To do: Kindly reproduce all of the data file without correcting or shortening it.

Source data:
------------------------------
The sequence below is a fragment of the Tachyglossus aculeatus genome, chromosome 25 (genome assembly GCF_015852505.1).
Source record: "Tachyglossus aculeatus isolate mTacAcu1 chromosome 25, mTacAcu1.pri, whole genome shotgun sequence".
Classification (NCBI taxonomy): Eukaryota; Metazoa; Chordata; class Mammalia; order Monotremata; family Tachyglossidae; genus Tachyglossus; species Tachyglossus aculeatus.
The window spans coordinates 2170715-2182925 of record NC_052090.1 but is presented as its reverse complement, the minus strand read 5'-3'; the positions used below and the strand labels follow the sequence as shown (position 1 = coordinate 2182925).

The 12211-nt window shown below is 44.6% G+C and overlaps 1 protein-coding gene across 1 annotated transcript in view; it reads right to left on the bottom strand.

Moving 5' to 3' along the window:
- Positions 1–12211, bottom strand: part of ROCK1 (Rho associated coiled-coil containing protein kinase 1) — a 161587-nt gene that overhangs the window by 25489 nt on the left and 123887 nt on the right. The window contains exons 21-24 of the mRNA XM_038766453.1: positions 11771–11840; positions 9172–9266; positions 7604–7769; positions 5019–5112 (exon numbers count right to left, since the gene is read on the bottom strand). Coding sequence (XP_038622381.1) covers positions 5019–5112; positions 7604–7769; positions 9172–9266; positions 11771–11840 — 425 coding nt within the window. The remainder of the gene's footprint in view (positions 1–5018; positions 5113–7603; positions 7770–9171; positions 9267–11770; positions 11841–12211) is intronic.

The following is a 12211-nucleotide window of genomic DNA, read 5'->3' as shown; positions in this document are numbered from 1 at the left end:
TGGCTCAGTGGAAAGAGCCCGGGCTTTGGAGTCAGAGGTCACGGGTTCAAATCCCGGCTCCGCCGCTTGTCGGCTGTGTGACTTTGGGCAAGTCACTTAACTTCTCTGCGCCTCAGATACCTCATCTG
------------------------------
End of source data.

The sequence below is a fragment of the Tachyglossus aculeatus genome, chromosome 25 (genome assembly GCF_015852505.1).
Source record: "Tachyglossus aculeatus isolate mTacAcu1 chromosome 25, mTacAcu1.pri, whole genome shotgun sequence".
Classification (NCBI taxonomy): Eukaryota; Metazoa; Chordata; class Mammalia; order Monotremata; family Tachyglossidae; genus Tachyglossus; species Tachyglossus aculeatus.
The window spans coordinates 2170715-2182925 of record NC_052090.1 but is presented as its reverse complement, the minus strand read 5'-3'; the positions used below and the strand labels follow the sequence as shown (position 1 = coordinate 2182925).

The 12211-nt window shown below is 44.6% G+C and overlaps 1 protein-coding gene across 1 annotated transcript in view; it reads right to left on the bottom strand.

Moving 5' to 3' along the window:
- Positions 1–12211, bottom strand: part of ROCK1 (Rho associated coiled-coil containing protein kinase 1) — a 161587-nt gene that overhangs the window by 25489 nt on the left and 123887 nt on the right. The window contains exons 21-24 of the mRNA XM_038766453.1: positions 11771–11840; positions 9172–9266; positions 7604–7769; positions 5019–5112 (exon numbers count right to left, since the gene is read on the bottom strand). Coding sequence (XP_038622381.1) covers positions 5019–5112; positions 7604–7769; positions 9172–9266; positions 11771–11840 — 425 coding nt within the window. The remainder of the gene's footprint in view (positions 1–5018; positions 5113–7603; positions 7770–9171; positions 9267–11770; positions 11841–12211) is intronic.

The following is a 12211-nucleotide window of genomic DNA, read 5'->3' as shown; positions in this document are numbered from 1 at the left end:
TGGCTCAGTGGAAAGAGCCCGGGCTTTGGAGTCAGAGGTCACGGGTTCAAATCCCGGCTCCGCCGCTTGTCGGCTGTGTGACTTTGGGCAAGTCACTTAACTTCTCTGCGCCTCAGATACCTCATCTG